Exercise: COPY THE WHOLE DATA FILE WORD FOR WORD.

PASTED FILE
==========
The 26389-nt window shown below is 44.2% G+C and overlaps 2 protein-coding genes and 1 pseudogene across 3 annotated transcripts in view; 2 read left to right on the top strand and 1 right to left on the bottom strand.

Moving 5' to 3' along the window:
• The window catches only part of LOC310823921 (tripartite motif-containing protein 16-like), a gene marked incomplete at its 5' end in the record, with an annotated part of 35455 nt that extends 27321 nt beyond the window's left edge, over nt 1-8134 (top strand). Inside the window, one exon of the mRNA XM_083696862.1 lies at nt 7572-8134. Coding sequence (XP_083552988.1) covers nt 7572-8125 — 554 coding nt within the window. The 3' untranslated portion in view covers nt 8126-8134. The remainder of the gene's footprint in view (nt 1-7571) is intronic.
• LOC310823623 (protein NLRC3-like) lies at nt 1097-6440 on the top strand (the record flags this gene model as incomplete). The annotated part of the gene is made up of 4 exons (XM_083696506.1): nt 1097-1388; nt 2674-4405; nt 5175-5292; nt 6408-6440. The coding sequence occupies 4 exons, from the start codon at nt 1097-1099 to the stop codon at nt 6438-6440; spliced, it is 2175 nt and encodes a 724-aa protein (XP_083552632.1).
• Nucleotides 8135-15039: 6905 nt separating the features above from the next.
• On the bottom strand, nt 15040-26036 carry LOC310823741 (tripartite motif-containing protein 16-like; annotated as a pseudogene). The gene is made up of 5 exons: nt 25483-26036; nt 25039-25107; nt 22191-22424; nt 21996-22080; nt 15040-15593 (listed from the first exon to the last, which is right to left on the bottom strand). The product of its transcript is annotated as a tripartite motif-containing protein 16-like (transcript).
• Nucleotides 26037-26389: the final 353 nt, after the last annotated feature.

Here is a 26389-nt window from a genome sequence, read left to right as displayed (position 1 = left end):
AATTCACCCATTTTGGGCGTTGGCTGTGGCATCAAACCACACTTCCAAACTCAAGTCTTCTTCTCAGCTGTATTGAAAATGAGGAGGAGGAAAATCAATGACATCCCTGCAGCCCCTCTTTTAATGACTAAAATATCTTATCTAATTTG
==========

The 26389-nt window shown below is 44.2% G+C and overlaps 2 protein-coding genes and 1 pseudogene across 3 annotated transcripts in view; 2 read left to right on the top strand and 1 right to left on the bottom strand.

Moving 5' to 3' along the window:
• The window catches only part of LOC310823921 (tripartite motif-containing protein 16-like), a gene marked incomplete at its 5' end in the record, with an annotated part of 35455 nt that extends 27321 nt beyond the window's left edge, over nt 1-8134 (top strand). Inside the window, one exon of the mRNA XM_083696862.1 lies at nt 7572-8134. Coding sequence (XP_083552988.1) covers nt 7572-8125 — 554 coding nt within the window. The 3' untranslated portion in view covers nt 8126-8134. The remainder of the gene's footprint in view (nt 1-7571) is intronic.
• LOC310823623 (protein NLRC3-like) lies at nt 1097-6440 on the top strand (the record flags this gene model as incomplete). The annotated part of the gene is made up of 4 exons (XM_083696506.1): nt 1097-1388; nt 2674-4405; nt 5175-5292; nt 6408-6440. The coding sequence occupies 4 exons, from the start codon at nt 1097-1099 to the stop codon at nt 6438-6440; spliced, it is 2175 nt and encodes a 724-aa protein (XP_083552632.1).
• Nucleotides 8135-15039: 6905 nt separating the features above from the next.
• On the bottom strand, nt 15040-26036 carry LOC310823741 (tripartite motif-containing protein 16-like; annotated as a pseudogene). The gene is made up of 5 exons: nt 25483-26036; nt 25039-25107; nt 22191-22424; nt 21996-22080; nt 15040-15593 (listed from the first exon to the last, which is right to left on the bottom strand). The product of its transcript is annotated as a tripartite motif-containing protein 16-like (transcript).
• Nucleotides 26037-26389: the final 353 nt, after the last annotated feature.

Here is a 26389-nt window from a genome sequence, read left to right as displayed (position 1 = left end):
AATTCACCCATTTTGGGCGTTGGCTGTGGCATCAAACCACACTTCCAAACTCAAGTCTTCTTCTCAGCTGTATTGAAAATGAGGAGGAGGAAAATCAATGACATCCCTGCAGCCCCTCTTTTAATGACTAAAATATCTTATCTAATTTG